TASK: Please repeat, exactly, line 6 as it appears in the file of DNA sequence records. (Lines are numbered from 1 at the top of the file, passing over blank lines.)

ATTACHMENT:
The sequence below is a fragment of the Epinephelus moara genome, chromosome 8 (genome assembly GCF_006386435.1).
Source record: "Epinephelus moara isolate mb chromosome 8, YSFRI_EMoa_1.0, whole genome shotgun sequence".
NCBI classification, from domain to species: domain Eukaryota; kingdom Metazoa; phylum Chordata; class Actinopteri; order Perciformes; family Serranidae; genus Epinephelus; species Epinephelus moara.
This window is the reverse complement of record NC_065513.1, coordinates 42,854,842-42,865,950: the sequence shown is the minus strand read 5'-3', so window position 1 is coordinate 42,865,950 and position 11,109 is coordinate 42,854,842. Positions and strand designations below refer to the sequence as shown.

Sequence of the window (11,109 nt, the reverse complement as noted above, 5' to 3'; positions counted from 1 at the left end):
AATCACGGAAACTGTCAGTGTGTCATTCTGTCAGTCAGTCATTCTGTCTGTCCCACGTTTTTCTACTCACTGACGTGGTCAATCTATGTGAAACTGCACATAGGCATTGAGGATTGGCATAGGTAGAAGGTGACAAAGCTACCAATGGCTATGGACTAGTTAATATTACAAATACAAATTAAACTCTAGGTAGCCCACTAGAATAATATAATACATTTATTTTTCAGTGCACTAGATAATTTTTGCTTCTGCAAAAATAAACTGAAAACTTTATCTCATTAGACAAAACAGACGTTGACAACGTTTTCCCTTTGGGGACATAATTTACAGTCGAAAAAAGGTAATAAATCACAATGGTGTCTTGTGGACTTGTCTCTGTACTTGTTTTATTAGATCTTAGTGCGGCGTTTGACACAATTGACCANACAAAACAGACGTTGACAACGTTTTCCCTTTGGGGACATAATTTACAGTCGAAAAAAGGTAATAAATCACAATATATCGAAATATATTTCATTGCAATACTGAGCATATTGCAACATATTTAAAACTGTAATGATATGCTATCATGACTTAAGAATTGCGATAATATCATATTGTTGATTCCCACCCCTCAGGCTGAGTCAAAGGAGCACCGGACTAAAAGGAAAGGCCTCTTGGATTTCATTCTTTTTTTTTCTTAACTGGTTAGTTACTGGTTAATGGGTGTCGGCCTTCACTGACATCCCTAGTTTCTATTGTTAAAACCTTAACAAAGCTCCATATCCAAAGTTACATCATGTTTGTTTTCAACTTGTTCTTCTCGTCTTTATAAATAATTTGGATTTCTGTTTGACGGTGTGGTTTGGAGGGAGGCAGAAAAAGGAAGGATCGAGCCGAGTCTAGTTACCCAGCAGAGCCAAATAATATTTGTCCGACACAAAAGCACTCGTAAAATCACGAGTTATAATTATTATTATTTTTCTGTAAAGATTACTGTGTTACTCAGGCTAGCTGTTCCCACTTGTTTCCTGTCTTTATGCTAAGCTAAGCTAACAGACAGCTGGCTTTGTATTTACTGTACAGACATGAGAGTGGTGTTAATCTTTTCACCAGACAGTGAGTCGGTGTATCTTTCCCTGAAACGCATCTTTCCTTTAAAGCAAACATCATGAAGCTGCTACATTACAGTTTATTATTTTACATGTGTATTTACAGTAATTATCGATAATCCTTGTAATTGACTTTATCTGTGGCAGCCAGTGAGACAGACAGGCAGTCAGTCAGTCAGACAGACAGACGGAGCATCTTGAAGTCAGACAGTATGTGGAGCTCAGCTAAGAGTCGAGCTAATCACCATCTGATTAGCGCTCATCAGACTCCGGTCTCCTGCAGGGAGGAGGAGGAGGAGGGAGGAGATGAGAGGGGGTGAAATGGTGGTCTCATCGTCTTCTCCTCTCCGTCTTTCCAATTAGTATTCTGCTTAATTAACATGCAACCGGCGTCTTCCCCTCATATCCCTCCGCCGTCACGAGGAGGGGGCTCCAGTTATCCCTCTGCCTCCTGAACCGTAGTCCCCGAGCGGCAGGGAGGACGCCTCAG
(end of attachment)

AATCACGGAAACTGTCAGTGTGTCATTCTGTCAGTCAGTCATTCTGTCTGTCCCACGTTTTTCTACTCACTGACGTGGTCAATCTATGTGAAACTGCACATAGGCATTGAGGATTGGCATAGGTAGAAGGTGACAAAGCTACCAATGGCTATGGACTAGTTAATATTACAAATACAAATTAAACTCTAGGTAGCCCACTAGAATAATATAATACATTTATTTTTCAGTGCACTAGATAATTTTTGCTTCTGCAAAAATAAACTGAAAACTTTATCTCATTAGACAAAACAGACGTTGACAACGTTTTCCCTTTGGGGACATAATTTACAGTCGAAAAAAGGTAATAAATCACAATGGTGTCTTGTGGACTTGTCTCTGTACTTGTTTTATTAGATCTTAGTGCGGCGTTTGACACAATTGACCANACAAAACAGACGTTGACAACGTTTTCCCTTTGGGGACATAATTTACAGTCGAAAAAAGGTAATAAATCACAATATATCGAAATATATTTCATTGCAATACTGAGCATATTGCAACATATTTAAAACTGTAATGATATGCTATCATGACTTAAGAATTGCGATAATATCATATTGTTGATTCCCACCCCTCAGGCTGAGTCAAAGGAGCACCGGACTAAAAGGAAAGGCCTCTTGGATTTCATTCTTTTTTTTTCTTAACTGGTTAGTTACTGGTTAATGGGTGTCGGCCTTCACTGACATCCCTAGTTTCTATTGTTAAAACCTTAACAAAGCTCCATATCCAAAGTTACATCATGTTTGTTTTCAACTTGTTCTTCTCGTCTTTATAAATAATTTGGATTTCTGTTTGACGGTGTGGTTTGGAGGGAGGCAGAAAAAGGAAGGATCGAGCCGAGTCTAGTTACCCAGCAGAGCCAAATAATATTTGTCCGACACAAAAGCACTCGTAAAATCACGAGTTATAATTATTATTATTTTTCTGTAAAGATTACTGTGTTACTCAGGCTAGCTGTTCCCACTTGTTTCCTGTCTTTATGCTAAGCTAAGCTAACAGACAGCTGGCTTTGTATTTACTGTACAGACATGAGAGTGGTGTTAATCTTTTCACCAGACAGTGAGTCGGTGTATCTTTCCCTGAAACGCATCTTTCCTTTAAAGCAAACATCATGAAGCTGCTACATTACAGTTTATTATTTTACATGTGTATTTACAGTAATTATCGATAATCCTTGTAATTGACTTTATCTGTGGCAGCCAGTGAGACAGACAGGCAGTCAGTCAGTCAGACAGACAGACGGAGCATCTTGAAGTCAGACAGTATGTGGAGCTCAGCTAAGAGTCGAGCTAATCACCATCTGATTAGCGCTCATCAGACTCCGGTCTCCTGCAGGGAGGAGGAGGAGGAGGGAGGAGATGAGAGGGGGTGAAATGGTGGTCTCATCGTCTTCTCCTCTCCGTCTTTCCAATTAGTATTCTGCTTAATTAACATGCAACCGGCGTCTTCCCCTCATATCCCTCCGCCGTCACGAGGAGGGGGCTCCAGTTATCCCTCTGCCTCCTGAACCGTAGTCCCCGAGCGGCAGGGAGGACGCCTCAG